I know I'm not alone in finding Tod Browning's film of "Dracula" heavy going. It has never had a particularly high critical reputation; most scholars find it a laboured and static attempt at Grand Guignol which bypasses the more gothic elements of Bram Stoker's novel in favour of winding sheet melodrama. One doesn't have to accept that verdict to see that they have a point. "Dracula" survives better as a museum piece than as a horror film. Bearing in mind that it was this film which gave the horror film mass acceptance in the English speaking world, it has a certain significance. But one can sense Tod Browning treading lightly, as if uncertain about what sort of film he wanted to make.
My main concern about the film is its lack of pace. Their is little flow to it. Individual scenes stand out as set pieces, but they rarely seem to relate to each other. It is not really the fault of the actors, who even at their hammiest deliver surprisingly strong and committed performances. Lugosi is a standout of course, but equally good are Helen Chandler as Mina and Dwight Frye as Renfield. Karl Freund's cinematography is miraculous, if erratic.
The new Phillip Glass score is a matter of controversy judging by other reviews, but I for one found it to be the missing link that restores "Dracula" to its full powers. Glass picks up the pace in a film that badly needs it. He underlines the characterisations in a fashion that is perceptive and compelling. The mournful yet sinister motif that accompanies Lugosi adds a whole new dimension; Renfield's pizzicato motif likewise delineates the character.
Since I am no great fan of Maestro Glass, nobody is more surprised than myself at this assessment. I frankly approached this newly scored version with a certain amount of dread. But I watched the film in one sitting this afternoon, something that I have never been able to do before, and for the first time found it to be rivetting cinema throughout, and not just in snatches.
I know that I'm probably swimming against the critical tide when I write this, but am I the only one who thought this movie was a tad, well, derivative? Not to mention predictable?
Picture this. Its 1962, and in wide screen, stark black-and-white, we have an ageing Bette Davis - or better yet Lana Turner - acting out some potboiler about counterfeit artists and murder and mistaken identities. For preference there are two Lanas, one good and one bad. Its a little hard to tell them apart but that's not the point. When good Lana knocks off bad Lana and assumes her identity, pausing only long enough to bump off anyone who's caught wind of the deception (or seems likely to)we're in tacky movie heaven. Add to the broth Saul Bass credits, lots and lots of glam outfits and some Continental scenery and what you have may not be art but its pretty darned watchable.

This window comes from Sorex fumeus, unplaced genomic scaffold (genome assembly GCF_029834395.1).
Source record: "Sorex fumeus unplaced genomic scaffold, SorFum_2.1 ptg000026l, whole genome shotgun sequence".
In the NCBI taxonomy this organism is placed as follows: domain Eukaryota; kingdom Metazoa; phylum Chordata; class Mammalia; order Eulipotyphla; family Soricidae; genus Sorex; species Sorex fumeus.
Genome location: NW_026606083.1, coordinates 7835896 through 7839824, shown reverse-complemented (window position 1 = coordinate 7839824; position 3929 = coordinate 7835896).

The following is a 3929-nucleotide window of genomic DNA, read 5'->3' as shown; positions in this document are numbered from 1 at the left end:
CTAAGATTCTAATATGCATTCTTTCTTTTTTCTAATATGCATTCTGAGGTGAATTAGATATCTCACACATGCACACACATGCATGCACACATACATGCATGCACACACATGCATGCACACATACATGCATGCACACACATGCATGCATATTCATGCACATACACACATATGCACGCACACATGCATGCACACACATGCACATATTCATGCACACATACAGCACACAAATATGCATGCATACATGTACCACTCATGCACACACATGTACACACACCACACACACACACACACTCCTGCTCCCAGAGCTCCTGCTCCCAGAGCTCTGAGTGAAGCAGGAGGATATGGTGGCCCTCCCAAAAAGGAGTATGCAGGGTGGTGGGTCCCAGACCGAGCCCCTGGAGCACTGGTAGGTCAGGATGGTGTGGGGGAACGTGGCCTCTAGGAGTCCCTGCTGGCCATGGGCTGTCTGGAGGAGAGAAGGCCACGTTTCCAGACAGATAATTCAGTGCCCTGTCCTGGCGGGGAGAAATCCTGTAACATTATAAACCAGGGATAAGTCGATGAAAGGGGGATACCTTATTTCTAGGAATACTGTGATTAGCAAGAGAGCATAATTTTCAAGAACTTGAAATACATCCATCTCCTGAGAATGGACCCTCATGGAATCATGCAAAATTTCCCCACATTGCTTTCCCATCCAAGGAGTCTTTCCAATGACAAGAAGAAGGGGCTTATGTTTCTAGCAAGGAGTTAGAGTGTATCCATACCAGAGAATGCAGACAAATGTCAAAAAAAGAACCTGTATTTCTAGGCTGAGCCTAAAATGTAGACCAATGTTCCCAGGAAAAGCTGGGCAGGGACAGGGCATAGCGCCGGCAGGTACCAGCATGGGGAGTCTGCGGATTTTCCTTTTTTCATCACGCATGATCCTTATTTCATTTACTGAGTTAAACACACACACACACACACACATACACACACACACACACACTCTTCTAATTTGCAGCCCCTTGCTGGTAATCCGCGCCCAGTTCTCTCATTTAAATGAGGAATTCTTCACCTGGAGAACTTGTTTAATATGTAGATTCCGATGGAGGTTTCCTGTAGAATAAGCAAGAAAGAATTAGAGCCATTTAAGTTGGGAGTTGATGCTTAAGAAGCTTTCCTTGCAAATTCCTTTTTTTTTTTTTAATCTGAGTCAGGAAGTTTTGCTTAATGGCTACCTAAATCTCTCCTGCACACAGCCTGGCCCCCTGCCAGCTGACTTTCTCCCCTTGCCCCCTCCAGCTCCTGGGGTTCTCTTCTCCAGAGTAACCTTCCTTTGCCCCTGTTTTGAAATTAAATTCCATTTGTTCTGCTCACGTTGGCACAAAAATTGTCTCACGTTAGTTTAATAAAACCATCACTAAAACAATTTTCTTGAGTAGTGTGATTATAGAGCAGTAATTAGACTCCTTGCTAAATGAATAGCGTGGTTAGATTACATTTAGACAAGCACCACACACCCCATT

Now, substitute Matt Damon and Jude Law for Lana Marks I and II. Put it in colour, because the sixties are over, sloooooooow down the Saul Bass credits and throw in Gwyneth Paltrow - who would have been Sandra Dee in the earlier version - and you pretty much have "The Talented Mr. Ripley."
"You can be very boring" snips Jude Law to Matt Damon at the point where this movie, after reels of padding, finally kicks into gear. He should talk. Law never really does more than scratch the surface of a woefully underwritten part. In the best Lana Turner tradition the character of Dickie is mostly defined by his wardrobe. We know he's a swinger because he wears cool clothes, a stupid hat and he doesn't bother to co-ordinate his colours. And he listens to Chet Baker. Otherwise what we know of his character we know because all the other characters have told us.
And told us and told us! My these people can talk, and exclusively (and endlessly) about each other. Damon is admittedly twenty times the actor than Lana Turner ever was, but he completely lacks the one thing that stars of that calibre could bring to the part - charisma. Which is what it badly needs. Cate Blanchett is on hand to look dorky and to blow the cover in the most predictable denoument imaginable.
And that leaves Gwyneth Paltrow, shedding enough tears to flood the Dorothy Chandler Pavilion, as the angst ridden girlfriend. Boy she's annoying!
Not that this is a bad film. Well it is, but in the time honoured overblown melodramatic style that have made actors and producers rich for years. Its a potboiler, and an entertaining one. And at its best its tons of fun. I just happen to think that "Dead Ringer" and "Portrait in Black" were better, because they never attempted to hide their silliness.
"This won't do at all" sniffs Joan Crawford, surveying a particularly glum cocktail party in her mouldering Southern mansion. "I like my admirers to be gay and laughing."
I strongly suspect that they're both, Joan, but you don't have to be gay to find this one a riot. Here is a film so camp that even Anita Bryant would have a hard time suppressing a smirk.
The plot reads like a bad parody of the sort of thing used to do the thirties, which in itself was a bad parody of the better stuff that Garbo and Shearer did. Mega bitch Crawford stomps around her l'il ol' plantation with more petticoats and more starch than was expended on the entire cast of "Gone With the Wind." She tosses off faux-bitchy comments to anyone who'll listen - "My you look nice, even in those tacky riding clothes" - yet nobody tells the old cow to put a sock in it. Enter a sweet young thing, recently orphaned, and Crawford kicks into high gear, plotting, plotting, plotting.